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Albert Edwards: EM currency crisis will trigger global recession
by Danielle Levy on Aug 30, 2013 at 11:00
The rout in emerging market currencies could trigger another global crisis, according to Société Générale strategist Albert Edwards.
The perma-bear expects the sell-off in emerging Asian currencies to lead China to devalue the yuan to remain competitive, which in turn will trigger deflation in Western economies and result in a worldwide downturn.
Edwards described the recent sharp decline in emerging market currencies as 'merely the final tweet of the canary in the coalmine'.
'I see this as the beginning of a process where the most wobbly domino falls and topples the whole precarious, rotten, risk-loving edifice that our policy makers have built,' Edwards said, according to CNBC.
He forecast that if this scenario plays out, gold could rise to $10,000 per ounce, the S&P could fall to around 450, with US Treasuries yielding less than 1%.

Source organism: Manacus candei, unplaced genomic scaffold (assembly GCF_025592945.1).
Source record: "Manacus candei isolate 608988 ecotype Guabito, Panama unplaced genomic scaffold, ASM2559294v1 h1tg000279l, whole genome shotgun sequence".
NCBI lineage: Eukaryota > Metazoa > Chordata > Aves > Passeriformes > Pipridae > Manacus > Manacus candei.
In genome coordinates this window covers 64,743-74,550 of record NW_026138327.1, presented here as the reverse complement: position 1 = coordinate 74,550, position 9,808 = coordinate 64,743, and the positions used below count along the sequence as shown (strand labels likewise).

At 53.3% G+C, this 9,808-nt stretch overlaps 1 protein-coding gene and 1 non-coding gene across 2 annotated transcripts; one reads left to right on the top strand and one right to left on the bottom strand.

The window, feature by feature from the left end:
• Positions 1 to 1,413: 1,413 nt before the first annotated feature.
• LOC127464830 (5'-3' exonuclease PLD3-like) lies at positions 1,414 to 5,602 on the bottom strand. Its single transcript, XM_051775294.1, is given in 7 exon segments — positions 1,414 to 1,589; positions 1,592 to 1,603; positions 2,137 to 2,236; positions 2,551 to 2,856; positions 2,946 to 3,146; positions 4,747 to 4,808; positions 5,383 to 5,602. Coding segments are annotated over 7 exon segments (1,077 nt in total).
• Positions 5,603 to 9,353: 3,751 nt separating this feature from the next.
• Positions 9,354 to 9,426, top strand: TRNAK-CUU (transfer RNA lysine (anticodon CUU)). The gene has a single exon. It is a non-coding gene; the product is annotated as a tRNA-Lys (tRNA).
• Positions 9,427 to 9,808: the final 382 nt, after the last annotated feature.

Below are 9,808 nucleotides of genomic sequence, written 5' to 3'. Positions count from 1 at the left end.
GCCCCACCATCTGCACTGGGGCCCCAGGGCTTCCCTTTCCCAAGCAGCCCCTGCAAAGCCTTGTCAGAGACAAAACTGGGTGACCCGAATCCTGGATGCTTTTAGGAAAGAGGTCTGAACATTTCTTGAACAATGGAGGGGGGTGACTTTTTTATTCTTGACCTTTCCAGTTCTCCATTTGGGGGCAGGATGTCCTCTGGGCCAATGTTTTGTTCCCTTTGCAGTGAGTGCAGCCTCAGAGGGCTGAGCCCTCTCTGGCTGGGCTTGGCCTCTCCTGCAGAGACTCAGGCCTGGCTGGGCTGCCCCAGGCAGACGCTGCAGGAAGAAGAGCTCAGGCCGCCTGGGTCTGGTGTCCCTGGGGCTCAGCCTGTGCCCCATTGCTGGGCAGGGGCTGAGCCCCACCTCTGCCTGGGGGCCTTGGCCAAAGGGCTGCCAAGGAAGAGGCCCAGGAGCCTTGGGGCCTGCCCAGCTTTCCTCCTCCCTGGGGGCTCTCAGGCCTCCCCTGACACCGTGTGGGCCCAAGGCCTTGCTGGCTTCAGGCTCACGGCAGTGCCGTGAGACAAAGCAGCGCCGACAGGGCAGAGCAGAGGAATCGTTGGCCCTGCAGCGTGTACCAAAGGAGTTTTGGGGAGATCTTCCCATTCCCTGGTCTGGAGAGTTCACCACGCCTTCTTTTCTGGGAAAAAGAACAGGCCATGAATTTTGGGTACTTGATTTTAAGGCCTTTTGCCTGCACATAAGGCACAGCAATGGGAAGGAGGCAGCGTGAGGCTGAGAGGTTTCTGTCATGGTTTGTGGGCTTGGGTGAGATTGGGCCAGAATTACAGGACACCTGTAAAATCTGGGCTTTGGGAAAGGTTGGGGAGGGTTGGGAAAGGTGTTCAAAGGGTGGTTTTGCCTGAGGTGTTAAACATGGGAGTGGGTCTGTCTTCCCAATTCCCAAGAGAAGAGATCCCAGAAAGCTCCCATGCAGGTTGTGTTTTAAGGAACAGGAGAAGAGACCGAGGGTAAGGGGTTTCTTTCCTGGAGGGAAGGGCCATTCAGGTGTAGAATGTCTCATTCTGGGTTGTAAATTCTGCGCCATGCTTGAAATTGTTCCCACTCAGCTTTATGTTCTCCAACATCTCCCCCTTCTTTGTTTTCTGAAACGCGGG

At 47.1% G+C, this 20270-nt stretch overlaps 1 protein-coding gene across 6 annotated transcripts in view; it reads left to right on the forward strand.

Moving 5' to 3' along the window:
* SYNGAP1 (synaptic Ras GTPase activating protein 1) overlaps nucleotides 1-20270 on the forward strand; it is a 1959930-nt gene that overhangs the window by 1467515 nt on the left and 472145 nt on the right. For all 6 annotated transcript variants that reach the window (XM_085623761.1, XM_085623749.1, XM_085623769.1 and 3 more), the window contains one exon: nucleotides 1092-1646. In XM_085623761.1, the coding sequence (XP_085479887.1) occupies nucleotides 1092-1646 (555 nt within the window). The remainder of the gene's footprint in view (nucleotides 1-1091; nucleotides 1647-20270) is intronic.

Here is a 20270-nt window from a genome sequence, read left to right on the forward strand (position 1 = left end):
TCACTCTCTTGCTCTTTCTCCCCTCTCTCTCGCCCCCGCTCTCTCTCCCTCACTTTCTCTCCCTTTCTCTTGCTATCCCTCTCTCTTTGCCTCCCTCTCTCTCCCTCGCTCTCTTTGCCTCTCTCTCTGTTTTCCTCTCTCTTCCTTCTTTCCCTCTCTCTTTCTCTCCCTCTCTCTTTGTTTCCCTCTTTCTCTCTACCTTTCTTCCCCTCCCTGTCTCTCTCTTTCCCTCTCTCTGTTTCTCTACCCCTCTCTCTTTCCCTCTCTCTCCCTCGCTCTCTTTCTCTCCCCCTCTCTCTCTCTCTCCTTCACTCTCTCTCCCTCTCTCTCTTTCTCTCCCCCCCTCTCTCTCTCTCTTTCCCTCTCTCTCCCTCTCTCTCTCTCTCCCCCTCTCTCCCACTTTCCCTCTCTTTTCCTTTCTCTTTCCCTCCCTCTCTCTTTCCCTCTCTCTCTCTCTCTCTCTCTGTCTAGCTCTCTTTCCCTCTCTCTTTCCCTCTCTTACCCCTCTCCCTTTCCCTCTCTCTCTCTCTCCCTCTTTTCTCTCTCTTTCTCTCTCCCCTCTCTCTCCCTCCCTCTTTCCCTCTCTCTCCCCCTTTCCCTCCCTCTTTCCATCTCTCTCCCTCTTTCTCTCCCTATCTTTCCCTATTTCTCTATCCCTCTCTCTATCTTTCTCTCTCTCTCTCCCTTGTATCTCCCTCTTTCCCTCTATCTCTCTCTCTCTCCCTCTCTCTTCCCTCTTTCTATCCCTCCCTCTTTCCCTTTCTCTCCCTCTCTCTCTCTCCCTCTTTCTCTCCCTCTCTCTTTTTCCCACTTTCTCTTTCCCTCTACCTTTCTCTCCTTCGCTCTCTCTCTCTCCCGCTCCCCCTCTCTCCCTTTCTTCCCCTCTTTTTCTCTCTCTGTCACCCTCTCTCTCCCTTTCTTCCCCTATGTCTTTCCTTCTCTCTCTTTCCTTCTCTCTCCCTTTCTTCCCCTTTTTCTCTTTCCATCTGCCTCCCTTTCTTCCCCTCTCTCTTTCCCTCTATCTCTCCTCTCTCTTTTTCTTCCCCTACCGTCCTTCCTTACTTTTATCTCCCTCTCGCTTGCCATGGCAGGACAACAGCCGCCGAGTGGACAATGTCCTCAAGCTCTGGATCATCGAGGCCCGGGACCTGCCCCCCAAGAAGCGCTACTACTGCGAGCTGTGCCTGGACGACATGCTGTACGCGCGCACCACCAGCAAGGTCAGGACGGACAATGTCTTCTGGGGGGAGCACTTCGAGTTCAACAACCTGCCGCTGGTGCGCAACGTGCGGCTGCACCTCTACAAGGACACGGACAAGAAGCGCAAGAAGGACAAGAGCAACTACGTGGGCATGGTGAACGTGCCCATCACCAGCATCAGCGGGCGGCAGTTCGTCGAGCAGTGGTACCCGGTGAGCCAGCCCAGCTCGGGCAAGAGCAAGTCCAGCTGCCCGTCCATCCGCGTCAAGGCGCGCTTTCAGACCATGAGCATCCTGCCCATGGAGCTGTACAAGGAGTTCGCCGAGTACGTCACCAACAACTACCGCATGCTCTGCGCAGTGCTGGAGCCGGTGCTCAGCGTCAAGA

Against a backdrop of global recession, he forecast the Fed would embark on another phase of aggressive quantitative easing, a sharp reversal to its recent pledge to turn off the stimulus tap once unemployment falls to an acceptable level.
Back in June, in the wake of the sell-off sparked by Fed taper talk, the strategist said he expected quantitative easing's end would happen only gently.
Edwards said it would take place not because the US economy was too strong or core wage inflation has been sustained, arguing neither of which will be seen for years to come.
He said the Fed would taper because it is getting fearful of creating a number of significant and dangerous leverage-driven speculative bubbles that could threaten the financial stability of the US.
Edwards previously forecast a hard landing in China in 2012, while in July of last year he tipped the S&P 500 would fall to 666.
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